Fashion Remembers Alber Elbaz | The Week Ahead, BoF Professional


  • The designer’s death at 59 from Covid-19 was confirmed by Swiss luxury group Richemont, with which Elbaz launched a new label in January.

  • The launch of AZ Factory this year marked Elbaz’s return to fashion after a five-year hiatus.

  • The much-loved designer was best known for his 14-year star-turn as creative director of Lanvin, where he revived the fortunes of the world’s oldest continuously running fashion house with spectacular effect.

Alber Elbaz wanted to reinvent fashion. His latest venture in partnership with Swiss luxury conglomerate Richemont took aim at some of the industry’s biggest challenges. His goal was to innovate with an inclusive vision that united traditional craft with new technology to deliver “smart fashion that cares.”

On Saturday, the designer died at the age of 59. His sudden death cut short a career that spanned decades. Known for his warm and approachable disposition, Elbaz rose from a small dressmaker’s shop in New York to serve at the helm of Guy Laroche and YSL Rive Gauche in Paris in the late 1990s. He spent 14 years as creative director at Lanvin, which became globally recognised for its woman-first ethos and impeccably chic cocktail dresses.

But he stepped out of the fashion spotlight in 2015, leaving the label after disagreements with its then owner Shaw-Lan Wang. Despite no shortage of industry speculation, Elbaz never took the helm of another major house. This year marked his return to the industry with his first collection for AZ Factory.

The Bottom Line: As tributes for the much-loved designer poured in from across the industry on Sunday, Elbaz’s death puts the future of AZ Factory into question. “Alber had a richly deserved reputation as one of the industry’s brightest and most beloved figures,” said Richemont chairman Johann Rupert in a statement.


  • Shopify’s first-quarter sales results will be a strong indication of whether and where a post-pandemic shopping boom is taking shape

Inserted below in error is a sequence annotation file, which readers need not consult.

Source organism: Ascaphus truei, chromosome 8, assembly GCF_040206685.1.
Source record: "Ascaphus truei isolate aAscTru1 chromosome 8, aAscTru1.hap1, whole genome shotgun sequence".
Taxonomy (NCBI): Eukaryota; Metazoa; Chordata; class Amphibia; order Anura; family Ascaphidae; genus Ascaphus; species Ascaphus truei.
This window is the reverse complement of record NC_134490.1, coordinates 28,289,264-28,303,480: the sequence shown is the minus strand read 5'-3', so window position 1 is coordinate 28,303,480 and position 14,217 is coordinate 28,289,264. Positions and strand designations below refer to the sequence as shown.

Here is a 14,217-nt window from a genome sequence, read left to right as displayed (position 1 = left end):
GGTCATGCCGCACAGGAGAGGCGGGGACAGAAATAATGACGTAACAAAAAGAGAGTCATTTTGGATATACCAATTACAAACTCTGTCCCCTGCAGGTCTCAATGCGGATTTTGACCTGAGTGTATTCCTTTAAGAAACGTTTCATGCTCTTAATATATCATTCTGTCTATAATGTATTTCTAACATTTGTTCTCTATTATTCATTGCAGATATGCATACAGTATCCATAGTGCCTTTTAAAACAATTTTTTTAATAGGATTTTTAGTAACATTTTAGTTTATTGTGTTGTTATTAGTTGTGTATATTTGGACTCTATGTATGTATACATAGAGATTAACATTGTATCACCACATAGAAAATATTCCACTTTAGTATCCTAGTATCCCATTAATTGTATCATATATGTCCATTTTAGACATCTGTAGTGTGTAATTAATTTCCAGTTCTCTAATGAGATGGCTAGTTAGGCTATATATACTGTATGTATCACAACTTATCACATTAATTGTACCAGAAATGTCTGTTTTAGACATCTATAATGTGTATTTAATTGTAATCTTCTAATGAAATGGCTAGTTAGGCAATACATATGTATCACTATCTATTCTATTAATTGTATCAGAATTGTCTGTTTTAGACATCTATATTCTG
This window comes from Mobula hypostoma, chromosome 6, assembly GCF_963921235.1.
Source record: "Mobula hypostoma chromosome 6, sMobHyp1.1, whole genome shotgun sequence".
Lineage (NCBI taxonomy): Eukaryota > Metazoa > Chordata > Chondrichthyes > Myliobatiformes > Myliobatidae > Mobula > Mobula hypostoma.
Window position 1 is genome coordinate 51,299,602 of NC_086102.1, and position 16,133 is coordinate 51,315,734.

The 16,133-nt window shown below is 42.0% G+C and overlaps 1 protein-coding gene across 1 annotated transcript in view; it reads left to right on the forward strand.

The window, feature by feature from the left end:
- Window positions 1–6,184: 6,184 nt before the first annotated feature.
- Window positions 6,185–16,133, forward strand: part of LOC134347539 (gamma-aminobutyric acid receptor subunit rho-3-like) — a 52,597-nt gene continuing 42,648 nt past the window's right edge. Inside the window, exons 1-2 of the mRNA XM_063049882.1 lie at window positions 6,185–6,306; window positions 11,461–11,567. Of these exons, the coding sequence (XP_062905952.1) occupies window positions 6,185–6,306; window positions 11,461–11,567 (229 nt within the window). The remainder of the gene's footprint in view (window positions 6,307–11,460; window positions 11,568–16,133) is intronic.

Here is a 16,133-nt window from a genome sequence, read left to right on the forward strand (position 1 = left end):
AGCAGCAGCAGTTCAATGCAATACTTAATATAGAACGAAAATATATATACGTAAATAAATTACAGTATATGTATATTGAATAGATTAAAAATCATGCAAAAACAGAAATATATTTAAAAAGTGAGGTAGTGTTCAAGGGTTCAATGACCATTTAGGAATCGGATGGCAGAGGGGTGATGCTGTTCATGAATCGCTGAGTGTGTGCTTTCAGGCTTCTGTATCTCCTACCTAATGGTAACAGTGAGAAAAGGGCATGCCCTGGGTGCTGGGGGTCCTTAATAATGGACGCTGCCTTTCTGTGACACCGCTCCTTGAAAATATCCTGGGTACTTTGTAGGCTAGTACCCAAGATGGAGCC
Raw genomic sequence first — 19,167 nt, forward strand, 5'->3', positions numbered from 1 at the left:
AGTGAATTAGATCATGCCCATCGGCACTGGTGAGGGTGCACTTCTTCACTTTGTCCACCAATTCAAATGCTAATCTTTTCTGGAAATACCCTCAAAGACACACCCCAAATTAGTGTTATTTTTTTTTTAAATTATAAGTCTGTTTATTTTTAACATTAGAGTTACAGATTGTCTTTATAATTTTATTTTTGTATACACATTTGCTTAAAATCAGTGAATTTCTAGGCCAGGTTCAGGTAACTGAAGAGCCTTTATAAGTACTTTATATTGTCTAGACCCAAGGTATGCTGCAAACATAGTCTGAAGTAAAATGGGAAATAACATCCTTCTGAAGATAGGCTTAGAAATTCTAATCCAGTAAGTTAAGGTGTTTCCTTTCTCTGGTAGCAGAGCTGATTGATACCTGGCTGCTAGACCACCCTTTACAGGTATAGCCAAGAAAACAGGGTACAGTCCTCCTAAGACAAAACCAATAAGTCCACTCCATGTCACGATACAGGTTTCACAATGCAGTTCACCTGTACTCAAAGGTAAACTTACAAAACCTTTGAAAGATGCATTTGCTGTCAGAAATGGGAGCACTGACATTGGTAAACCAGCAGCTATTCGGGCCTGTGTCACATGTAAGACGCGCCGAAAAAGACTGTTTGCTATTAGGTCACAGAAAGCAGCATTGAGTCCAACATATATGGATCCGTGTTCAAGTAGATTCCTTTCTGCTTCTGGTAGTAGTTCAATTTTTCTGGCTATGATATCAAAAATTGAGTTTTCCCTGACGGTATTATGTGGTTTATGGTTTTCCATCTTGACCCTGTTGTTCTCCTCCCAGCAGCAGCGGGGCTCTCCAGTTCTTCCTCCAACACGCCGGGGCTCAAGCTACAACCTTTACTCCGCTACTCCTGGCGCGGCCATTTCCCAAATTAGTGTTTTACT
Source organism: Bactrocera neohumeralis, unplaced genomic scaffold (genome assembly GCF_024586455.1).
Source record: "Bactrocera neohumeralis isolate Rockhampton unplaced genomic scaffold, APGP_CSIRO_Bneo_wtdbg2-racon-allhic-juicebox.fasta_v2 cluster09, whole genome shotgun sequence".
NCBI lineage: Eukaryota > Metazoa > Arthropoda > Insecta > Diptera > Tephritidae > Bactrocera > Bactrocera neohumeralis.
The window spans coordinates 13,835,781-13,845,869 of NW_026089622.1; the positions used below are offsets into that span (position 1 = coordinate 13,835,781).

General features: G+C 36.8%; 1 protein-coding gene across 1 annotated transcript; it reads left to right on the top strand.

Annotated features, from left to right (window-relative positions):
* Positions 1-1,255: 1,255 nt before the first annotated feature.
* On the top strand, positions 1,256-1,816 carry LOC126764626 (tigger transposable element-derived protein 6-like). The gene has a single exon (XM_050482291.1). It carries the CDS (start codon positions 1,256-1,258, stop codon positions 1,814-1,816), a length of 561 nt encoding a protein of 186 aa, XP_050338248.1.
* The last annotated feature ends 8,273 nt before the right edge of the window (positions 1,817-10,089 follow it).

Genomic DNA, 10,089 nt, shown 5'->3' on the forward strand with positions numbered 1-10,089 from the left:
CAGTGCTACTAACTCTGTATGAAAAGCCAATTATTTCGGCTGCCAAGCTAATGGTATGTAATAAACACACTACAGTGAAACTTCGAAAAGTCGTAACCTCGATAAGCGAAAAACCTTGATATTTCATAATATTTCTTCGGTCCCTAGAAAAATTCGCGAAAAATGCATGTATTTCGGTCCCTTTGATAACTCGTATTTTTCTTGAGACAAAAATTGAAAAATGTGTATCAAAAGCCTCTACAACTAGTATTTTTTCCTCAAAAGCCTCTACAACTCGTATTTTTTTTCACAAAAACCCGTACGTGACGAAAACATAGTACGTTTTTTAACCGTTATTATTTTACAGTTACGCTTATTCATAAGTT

• Retail sales have soared in the US and UK as pandemic concerns and lockdown restrictions have eased

  • Several senior Shopify executives recently left the company

It’s safe to say at this point that last year’s asceticism is on its way out. Whether it’s camp jewellery or handbags, consumers are making up for lost time as they build their post-pandemic wardrobes. Surging US retail sales in March, and record sales from Primark and other newly reopened UK retailers are evidence enough for that. Upcoming corporate earnings releases should provide some additional colour.

Shopify was one of the pandemic’s biggest beneficiaries, as scores of its online retailer clients saw sales spike. The question is whether that boom will continue now that vaccination rates are topping 50 percent of eligible adults in some countries. The platform is built around small businesses, including scores founded during the pandemic lockdowns. The failure rate for new businesses is high, of course, and it’s uncertain whether the pandemic’s entrepreneurship boom will continue.

The Bottom Line: Shopify was on the upswing before the pandemic and is likely to continue that trajectory regardless of how post-Covid shopping patterns play out.


  • On April 25, the Oscars will mark the first primarily live awards show, complete with a red carpet, since the pandemic

  • Viewership, already falling pre-Covid, is expected to be low

  • The red carpet remains a prime marketing tool even as brands turn to social media to promote their best looks

The Oscars on Sunday mark a triumphant return to the red carpet for luxury brands — and perhaps a last hurrah. The fashion industry is desperate for the return of live events, and there are few bigger opportunities than the Academy Awards.

Legions of stylists, hair and makeup artists and consultants are certainly relieved to have one of their biggest gigs back, but they may be in for a wicked hangover when the ratings for Sunday’s telecast come in this week. The Oscars has seen a steady decline in viewership, with ratings hitting a record low in 2020. Weak ratings for live sports and other events don’t bode well for this year’s audience tally.

Certainly, luxury brands care more about impressions on social media and press mentions when their stars strut the red carpet than how many people tune in once those A-listers are seated at Union Station. But falling viewership poses a long-term threat: the reason those red carpet looks gain traction in the first place is because of the Oscars’ position as the most important entertainment event of the year, and one of the few remaining must-watch cultural events. That status is looking shakier each year.

The Bottom Line: This year at least, the red carpet is likely to produce plenty of big moments for brands. Designers and stylists are promising some exuberant looks to match the hopeful tone of the event.

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